"With regard to morals, I have observed, that the education of monarchies ought to admit of a certain frankness and open carriage. Truth, therefore, in conversation, is here a necessary point. But is it for the sake of truth. By no means. Truth is requisite only, because a person habituated to veracity has an air of boldness and freedom. And, indeed, a man of this stamp seems to lay a stress only on the things themselves, not on the manner in which they are received.
"Hence it is, that in proportion as this kind of frankness is commended, that of the common people is despised, which has nothing but truth and simplicity for its object.
"In fine, the education of monarchies requires a certain politeness of behavior. Man, a sociable animal, is formed to please in society; and a person that would break through the rules of decency, so as to shock those he conversed with, would lose the public esteem, and become incapable of doing any good.
"But politeness, generally speaking, does not derive its original from so pure a source. It arises from a desire of distinguishing ourselves. It is pride that renders us polite; we are flattered with being taken notice of for a behavior that shows we are not of a mean condition, and that we have not been bred up with those who in all ages are considered as the scum of the people.
"Politeness, in monarchies, is naturalized at court. One man excessively great renders everybody else little. Hence that regard which is paid to our fellow-subjects; hence that politeness, equally pleasing to those by whom, as to those toward whom, it is practiced; because it gives people to understand that a person actually belongs, or at least deserves to belong, to the court.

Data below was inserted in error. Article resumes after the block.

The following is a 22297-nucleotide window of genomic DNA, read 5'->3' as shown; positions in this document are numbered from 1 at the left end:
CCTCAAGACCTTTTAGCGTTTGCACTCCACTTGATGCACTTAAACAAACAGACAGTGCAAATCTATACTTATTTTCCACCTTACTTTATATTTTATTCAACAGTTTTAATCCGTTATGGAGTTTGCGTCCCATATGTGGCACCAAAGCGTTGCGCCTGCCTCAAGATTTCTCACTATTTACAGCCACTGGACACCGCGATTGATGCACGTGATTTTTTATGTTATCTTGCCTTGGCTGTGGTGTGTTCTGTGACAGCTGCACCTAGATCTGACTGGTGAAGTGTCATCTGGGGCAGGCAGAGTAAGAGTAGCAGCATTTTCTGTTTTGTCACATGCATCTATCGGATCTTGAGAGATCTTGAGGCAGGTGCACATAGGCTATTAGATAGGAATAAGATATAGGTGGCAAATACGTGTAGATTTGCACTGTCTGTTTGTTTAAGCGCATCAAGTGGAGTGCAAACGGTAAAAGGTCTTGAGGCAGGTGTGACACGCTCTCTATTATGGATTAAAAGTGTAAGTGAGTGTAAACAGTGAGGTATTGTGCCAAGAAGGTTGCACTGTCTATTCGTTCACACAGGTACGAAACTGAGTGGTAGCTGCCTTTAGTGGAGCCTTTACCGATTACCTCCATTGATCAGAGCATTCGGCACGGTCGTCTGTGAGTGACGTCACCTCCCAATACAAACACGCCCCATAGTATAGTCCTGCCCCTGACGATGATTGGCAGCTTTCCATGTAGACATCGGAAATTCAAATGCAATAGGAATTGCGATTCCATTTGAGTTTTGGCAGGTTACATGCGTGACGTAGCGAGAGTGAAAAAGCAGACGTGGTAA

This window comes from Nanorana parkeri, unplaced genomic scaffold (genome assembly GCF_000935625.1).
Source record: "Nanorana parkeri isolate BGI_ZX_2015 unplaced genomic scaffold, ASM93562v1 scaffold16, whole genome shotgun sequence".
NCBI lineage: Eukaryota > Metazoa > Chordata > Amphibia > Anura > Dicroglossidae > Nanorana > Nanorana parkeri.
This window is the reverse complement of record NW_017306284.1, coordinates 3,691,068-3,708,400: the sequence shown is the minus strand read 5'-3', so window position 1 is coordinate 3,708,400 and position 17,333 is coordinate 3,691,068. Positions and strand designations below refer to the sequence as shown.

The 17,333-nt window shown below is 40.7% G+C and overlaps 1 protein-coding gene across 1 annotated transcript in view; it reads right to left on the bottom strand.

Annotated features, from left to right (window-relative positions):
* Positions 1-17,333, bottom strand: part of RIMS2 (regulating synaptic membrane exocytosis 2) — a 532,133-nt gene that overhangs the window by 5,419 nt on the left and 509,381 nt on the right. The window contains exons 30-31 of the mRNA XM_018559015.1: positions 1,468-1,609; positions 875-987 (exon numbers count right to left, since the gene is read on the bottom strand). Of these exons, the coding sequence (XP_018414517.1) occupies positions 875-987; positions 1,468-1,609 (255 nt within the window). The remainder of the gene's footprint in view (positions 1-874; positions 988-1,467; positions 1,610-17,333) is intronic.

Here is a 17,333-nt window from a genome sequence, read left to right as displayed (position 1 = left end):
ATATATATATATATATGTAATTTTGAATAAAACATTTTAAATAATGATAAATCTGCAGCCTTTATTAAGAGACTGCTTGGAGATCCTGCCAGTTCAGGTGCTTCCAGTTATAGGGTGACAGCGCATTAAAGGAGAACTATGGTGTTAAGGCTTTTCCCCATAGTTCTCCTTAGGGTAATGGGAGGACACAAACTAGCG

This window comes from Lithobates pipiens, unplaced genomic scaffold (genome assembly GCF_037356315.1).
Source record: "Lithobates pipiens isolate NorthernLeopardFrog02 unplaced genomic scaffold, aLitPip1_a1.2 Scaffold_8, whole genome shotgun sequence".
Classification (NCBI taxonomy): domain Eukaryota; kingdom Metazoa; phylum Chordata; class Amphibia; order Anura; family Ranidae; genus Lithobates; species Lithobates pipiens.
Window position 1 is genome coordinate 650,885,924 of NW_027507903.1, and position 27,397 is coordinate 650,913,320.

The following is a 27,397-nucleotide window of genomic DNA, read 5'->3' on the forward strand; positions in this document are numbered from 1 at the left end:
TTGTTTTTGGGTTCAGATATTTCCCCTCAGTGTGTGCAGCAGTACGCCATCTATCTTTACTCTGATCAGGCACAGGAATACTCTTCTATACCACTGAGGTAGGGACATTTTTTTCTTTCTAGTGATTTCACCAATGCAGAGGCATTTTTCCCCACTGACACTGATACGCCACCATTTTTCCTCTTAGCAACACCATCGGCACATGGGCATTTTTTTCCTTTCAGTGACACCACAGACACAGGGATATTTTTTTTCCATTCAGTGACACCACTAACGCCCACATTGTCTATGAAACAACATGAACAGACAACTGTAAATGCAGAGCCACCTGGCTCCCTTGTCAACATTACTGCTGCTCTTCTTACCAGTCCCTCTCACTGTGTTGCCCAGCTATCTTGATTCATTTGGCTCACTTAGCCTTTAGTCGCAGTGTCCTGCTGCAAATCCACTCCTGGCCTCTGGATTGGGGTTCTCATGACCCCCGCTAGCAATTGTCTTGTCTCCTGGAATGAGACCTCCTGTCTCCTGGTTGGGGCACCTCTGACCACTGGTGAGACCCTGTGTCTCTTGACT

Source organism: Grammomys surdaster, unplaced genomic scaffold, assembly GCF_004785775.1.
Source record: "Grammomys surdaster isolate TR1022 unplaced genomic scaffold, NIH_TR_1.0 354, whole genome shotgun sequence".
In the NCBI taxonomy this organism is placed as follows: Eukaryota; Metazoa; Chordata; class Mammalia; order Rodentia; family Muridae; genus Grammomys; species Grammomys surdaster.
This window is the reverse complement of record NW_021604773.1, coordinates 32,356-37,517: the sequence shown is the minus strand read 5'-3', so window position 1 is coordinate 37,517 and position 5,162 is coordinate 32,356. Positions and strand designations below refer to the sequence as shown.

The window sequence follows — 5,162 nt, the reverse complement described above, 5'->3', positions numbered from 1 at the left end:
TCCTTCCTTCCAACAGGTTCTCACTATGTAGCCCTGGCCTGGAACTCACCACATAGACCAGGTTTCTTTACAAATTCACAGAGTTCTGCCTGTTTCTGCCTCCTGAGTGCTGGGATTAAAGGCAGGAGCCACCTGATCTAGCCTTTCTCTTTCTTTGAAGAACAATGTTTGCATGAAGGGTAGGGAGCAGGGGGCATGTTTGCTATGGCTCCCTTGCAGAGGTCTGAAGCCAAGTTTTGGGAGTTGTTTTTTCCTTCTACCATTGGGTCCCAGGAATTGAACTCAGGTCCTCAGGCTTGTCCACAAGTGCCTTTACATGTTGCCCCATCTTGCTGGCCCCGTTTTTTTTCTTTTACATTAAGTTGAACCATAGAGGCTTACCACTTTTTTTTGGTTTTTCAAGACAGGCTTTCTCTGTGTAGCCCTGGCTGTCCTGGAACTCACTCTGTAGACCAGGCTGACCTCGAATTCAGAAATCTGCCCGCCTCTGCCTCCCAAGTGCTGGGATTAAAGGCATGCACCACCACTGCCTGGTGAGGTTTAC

"A court air consists in quitting a real for a borrowed greatness. The latter pleases the courtier more than the former. It inspires him with a certain disdainful modesty, which shows itself externally, but whose pride insensibly diminishes in proportion to his distance from the source of this greatness.
"At court we find a delicacy of taste in everything; a delicacy arising from the constant use of the superfluities of life; from the variety, and especially the satiety of pleasures; from the multiplicity and even confusion of fancies, which, if they are not agreeable, are sure of being well received.
"These are the things which properly fall within the province of education, in order to form what we call a man of honor, a man possessed of all the qualities and virtues requisite in this kind of government.
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